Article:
In this two-part special feature, Michael Brull looks at a plan by the NSW Liberals to undermine and slash the pay of school cleaners.
There are some 7,000 school cleaners in NSW. Their conditions and wages – already not great – have been protected under an award system and a relatively regulated system of limited contracts in the state.
The NSW Liberal government plans to abolish that system.
Companies will competitively bid for those contracts, then subcontract out to smaller companies to provide cleaning services. The result will be a less regulated system, cleaners being exploited, suffering underpay, job insecurity, and less entitlements.
We know this, because the system the NSW government wants to adopt was essentially the one adopted by Victoria. It was such a disaster that Victoria is currently in the process of transitioning into what was, until now, the NSW model.
In this article, I will review the threat to the conditions of school cleaners in NSW. In the next article, I will explore the debacle in Victoria under the system that NSW is moving to adopt.
7000 school cleaners forced to re-apply for their own jobs
The current system in NSW, with a small number of regulated contracts, has operated since 1994. Anna Patty reported for Fairfax that “The NSW government put its cleaning services contract to tender for the first time in May with a new contract set to begin from July next year.” A spokesperson for the Department of Finance, Services and Innovation (DFSI) dismissed the current contract system as being based on an “outdated, historical formula based on fixed hours at different locations… It has not kept pace with industry best practice, which relies on a transparent, per square metre standard.” That is, rather than paying cleaners based on hours worked, the work will be contracted out, with cleaners paid based on work done, measured in ground covered.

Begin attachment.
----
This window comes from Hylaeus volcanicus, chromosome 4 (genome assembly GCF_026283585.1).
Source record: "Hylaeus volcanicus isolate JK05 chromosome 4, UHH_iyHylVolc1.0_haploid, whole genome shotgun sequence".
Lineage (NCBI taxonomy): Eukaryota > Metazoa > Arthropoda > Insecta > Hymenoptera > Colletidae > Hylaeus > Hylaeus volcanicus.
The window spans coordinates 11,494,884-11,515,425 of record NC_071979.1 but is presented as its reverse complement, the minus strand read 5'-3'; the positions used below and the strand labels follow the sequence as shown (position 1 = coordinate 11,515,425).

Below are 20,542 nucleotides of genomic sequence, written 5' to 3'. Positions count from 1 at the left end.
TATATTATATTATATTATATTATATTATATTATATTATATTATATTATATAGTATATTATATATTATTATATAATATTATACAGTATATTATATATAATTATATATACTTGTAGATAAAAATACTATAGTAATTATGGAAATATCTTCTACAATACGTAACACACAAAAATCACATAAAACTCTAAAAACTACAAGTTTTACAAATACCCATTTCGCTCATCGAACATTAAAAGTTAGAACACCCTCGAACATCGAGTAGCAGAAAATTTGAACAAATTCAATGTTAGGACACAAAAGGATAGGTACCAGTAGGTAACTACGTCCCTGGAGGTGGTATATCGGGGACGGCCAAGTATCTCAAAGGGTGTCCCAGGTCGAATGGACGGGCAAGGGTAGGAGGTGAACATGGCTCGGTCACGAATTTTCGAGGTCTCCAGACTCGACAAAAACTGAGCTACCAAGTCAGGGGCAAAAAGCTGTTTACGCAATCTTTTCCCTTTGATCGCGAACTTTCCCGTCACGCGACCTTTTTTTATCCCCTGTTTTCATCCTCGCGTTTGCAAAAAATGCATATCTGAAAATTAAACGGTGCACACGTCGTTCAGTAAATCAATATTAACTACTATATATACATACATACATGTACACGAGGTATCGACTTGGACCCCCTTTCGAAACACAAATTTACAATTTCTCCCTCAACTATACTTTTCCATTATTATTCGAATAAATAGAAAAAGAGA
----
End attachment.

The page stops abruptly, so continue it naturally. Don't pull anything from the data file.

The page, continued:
DFSI notified the union for cleaners, United Voice, that employment guarantees that have existed for school cleaners since 1994 “will not be extended in the new contracts from 2018”. As Fairfax observed in an editorial, “For the first time in more than two decades, the state government is changing the way these hard-working cleaners are paid. Instead of continuing to pay them for the number of hours they work, private operators who win the contract will pay them according to the tasks they complete and the ground they cover.”
That is, people who have worked as school cleaners – some of them for decades, under existing guarantees – now have to re-apply for the jobs they are currently performing. After years of loyal service, it is expected that they will lose conditions and entitlement they have earned through years of hard work. Those, that is, who are re-hired. Some are expecting to simply be left out.
Patty reported that one cleaner, Alison Redman, was worried that older cleaners would not be rehired. “I am one of the youngest cleaners and I am 41,” she said. “People are not going to want to employ older people, they are going to want to employ younger people. It will be difficult finding another job when you have been in the cleaning industry for a long time as most cleaners have. Our anxiety and stress levels are through the roof. Some people are taking mental health days to recompose themselves.”
Cleaners are also concerned about job security if they are rehired. They are worried about trying to make ends meet on reduced hours. Many cleaners will live in a state of uncertainty for months, unsure as to whether they will have work from July, and if that work will be enough for them to live on and support their families. Judith Barber, who has cleaned schools for over 10 years, told Patty that “My main concern is not having the same job security and no guarantee of hours. We don’t know where we are next year and whether we have jobs or not.”
Or the case of Arou Akot, a South Sudanese migrant, who relies on cleaning jobs in three western Sydney schools to provide for his seven children. He is a single father, who is worried that under the new system, he may become homeless.